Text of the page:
Google’s New Changes May Reflect Search Philosophy

An article today in New Scientist may be a revolutionary change for Google’s search philosophy.  They are going to incorporate one of their ranking factors based on the facts on your website.  To quote Hal Hodson, they are going to rank websites on truthfulness!

Now this may absolutely throw Search into a tizzy because several websites on the first page for probably millions of searches are not based on facts but on opinions or even total falsehoods.  Hell, Wikipedia has “untruths” on their website and they rank on the first page for most searches one way or another.


Who is the final judge when deciding truthfulness; Google?

If that is to become the “gold standard” for search results, then Google will no longer rank a site on its reputation but on its accuracy.  This will change the way authors write their copy.  can you say that your “any product” is the best without proving it?  Adjectives may go right out the window when writing sales copy. We can write descriptive explanations but how can you use words like; best, perfect, finest or greatest?  Who is the greatest anything?  Do we check stats to decide?  Who is the resource to decide who is telling the truth?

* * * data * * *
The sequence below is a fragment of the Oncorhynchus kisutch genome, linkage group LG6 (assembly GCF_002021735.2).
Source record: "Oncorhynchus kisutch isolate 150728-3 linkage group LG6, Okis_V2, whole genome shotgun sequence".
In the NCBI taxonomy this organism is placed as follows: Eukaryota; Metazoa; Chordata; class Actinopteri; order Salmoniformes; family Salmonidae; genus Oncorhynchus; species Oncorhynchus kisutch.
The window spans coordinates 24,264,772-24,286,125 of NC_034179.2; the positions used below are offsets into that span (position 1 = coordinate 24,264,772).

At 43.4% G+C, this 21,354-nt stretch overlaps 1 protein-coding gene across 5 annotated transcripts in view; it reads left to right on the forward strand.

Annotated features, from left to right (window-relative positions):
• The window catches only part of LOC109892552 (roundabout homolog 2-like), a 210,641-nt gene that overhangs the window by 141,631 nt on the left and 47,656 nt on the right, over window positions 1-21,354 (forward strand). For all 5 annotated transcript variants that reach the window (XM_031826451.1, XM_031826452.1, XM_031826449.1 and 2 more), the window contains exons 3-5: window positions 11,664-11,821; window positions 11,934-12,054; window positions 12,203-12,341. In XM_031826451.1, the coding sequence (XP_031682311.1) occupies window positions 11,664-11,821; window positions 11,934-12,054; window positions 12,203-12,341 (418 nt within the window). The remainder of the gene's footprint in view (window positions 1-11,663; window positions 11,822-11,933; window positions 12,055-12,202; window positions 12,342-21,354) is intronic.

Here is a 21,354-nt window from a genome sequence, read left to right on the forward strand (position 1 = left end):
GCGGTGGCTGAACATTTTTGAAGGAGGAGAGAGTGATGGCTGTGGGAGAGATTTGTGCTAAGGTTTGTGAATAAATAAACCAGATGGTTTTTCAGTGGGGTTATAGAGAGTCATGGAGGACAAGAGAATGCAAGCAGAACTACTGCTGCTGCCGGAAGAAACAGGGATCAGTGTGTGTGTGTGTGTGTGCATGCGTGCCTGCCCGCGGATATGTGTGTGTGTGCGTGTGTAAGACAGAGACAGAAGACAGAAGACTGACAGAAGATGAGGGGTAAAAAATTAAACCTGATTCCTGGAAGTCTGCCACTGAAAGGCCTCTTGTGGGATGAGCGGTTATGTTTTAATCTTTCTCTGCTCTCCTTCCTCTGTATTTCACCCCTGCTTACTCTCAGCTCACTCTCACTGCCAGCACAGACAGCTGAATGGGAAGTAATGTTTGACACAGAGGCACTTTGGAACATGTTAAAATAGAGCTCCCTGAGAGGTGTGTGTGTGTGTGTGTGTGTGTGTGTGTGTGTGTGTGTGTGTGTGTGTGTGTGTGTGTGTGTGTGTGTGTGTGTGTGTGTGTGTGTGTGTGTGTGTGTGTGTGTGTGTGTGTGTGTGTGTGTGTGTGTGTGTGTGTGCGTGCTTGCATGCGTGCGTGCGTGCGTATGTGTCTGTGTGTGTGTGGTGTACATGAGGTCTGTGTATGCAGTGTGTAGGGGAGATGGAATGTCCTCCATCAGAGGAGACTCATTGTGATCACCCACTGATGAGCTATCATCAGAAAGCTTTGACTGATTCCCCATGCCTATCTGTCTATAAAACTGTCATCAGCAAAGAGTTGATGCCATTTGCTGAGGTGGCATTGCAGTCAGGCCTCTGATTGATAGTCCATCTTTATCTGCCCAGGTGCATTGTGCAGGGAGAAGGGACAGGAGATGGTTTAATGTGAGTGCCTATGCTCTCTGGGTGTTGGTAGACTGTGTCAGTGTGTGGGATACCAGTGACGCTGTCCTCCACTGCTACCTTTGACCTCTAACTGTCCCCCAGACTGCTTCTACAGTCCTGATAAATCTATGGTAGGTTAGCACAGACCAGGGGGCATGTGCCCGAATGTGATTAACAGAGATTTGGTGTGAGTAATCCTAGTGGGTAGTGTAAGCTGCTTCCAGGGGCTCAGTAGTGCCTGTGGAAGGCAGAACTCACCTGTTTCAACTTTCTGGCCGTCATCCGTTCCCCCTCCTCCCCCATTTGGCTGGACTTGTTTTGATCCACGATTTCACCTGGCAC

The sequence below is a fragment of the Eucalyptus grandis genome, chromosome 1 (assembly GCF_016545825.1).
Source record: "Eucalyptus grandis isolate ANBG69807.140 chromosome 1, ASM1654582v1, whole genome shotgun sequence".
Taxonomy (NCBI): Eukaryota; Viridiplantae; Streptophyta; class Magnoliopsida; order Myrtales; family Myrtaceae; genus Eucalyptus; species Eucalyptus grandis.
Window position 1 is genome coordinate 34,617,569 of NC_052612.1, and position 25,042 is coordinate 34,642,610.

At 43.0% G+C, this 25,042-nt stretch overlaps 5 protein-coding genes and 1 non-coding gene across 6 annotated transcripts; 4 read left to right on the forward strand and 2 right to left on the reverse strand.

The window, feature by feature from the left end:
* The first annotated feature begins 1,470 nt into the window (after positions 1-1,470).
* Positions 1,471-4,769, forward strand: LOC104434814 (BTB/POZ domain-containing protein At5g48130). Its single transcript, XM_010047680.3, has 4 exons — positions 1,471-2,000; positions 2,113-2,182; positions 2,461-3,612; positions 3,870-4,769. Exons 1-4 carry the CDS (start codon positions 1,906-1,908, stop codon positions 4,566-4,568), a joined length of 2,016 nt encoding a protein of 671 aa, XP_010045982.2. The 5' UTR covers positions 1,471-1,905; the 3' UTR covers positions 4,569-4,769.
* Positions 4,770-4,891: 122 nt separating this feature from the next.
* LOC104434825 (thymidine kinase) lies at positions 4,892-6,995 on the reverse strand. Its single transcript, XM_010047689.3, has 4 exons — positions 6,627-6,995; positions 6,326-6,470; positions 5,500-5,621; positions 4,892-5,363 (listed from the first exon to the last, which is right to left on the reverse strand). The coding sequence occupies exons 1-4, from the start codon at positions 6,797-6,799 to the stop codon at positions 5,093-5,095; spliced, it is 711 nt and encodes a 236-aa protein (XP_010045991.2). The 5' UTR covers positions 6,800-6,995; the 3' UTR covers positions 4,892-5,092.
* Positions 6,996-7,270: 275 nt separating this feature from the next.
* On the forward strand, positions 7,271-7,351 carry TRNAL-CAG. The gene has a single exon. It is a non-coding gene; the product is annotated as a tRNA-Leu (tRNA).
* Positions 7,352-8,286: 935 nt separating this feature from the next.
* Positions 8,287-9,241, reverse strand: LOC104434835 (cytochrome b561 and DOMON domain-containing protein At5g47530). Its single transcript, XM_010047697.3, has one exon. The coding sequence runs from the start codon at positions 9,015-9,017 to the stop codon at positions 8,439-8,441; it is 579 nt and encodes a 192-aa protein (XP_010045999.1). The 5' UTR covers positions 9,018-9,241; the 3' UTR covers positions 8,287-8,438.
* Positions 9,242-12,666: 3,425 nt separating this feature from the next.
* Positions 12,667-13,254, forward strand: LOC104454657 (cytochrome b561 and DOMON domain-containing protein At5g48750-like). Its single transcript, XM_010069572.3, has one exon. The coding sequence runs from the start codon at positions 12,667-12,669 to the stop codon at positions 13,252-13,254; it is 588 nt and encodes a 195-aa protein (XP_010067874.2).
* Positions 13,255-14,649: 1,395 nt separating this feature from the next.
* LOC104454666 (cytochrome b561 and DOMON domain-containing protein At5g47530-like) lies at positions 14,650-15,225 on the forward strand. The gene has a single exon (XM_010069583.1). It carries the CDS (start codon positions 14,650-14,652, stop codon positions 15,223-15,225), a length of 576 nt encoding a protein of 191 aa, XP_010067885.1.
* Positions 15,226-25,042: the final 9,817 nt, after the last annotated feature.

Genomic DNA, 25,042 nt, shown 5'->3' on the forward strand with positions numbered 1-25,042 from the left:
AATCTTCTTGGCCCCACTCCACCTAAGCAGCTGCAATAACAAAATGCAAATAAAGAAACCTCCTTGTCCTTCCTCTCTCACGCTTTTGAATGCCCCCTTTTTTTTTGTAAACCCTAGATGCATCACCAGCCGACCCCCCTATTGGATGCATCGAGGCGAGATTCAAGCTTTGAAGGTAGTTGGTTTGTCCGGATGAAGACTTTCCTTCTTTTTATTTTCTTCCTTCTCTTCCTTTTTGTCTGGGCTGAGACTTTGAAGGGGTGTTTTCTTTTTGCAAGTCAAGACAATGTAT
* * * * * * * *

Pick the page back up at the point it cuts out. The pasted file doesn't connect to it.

Right now Google uses several factors when ranking a website, but links are a large part of the equation.  If links will now be replaced with truthfulness, then we are going to be writing tens or hundreds of articles trying to substantiate a claim so that those articles prove our copy when we need validity to get us to page one. This may be the best way to rank a website now, but who is the final word?  Google is and we are now back to where we started.  They make the rules and we follow if we don’t want to fund their PPC for the rest of our lives.  Or the alternative that I find myself entertaining every time they make an algorithm change is to just bottom feed with cheap clicks and make the finest converting landing pages possible.  The cost may be cheaper than organic traffic, but natural search results do convert better. (I wonder if Google will think that statement is true!)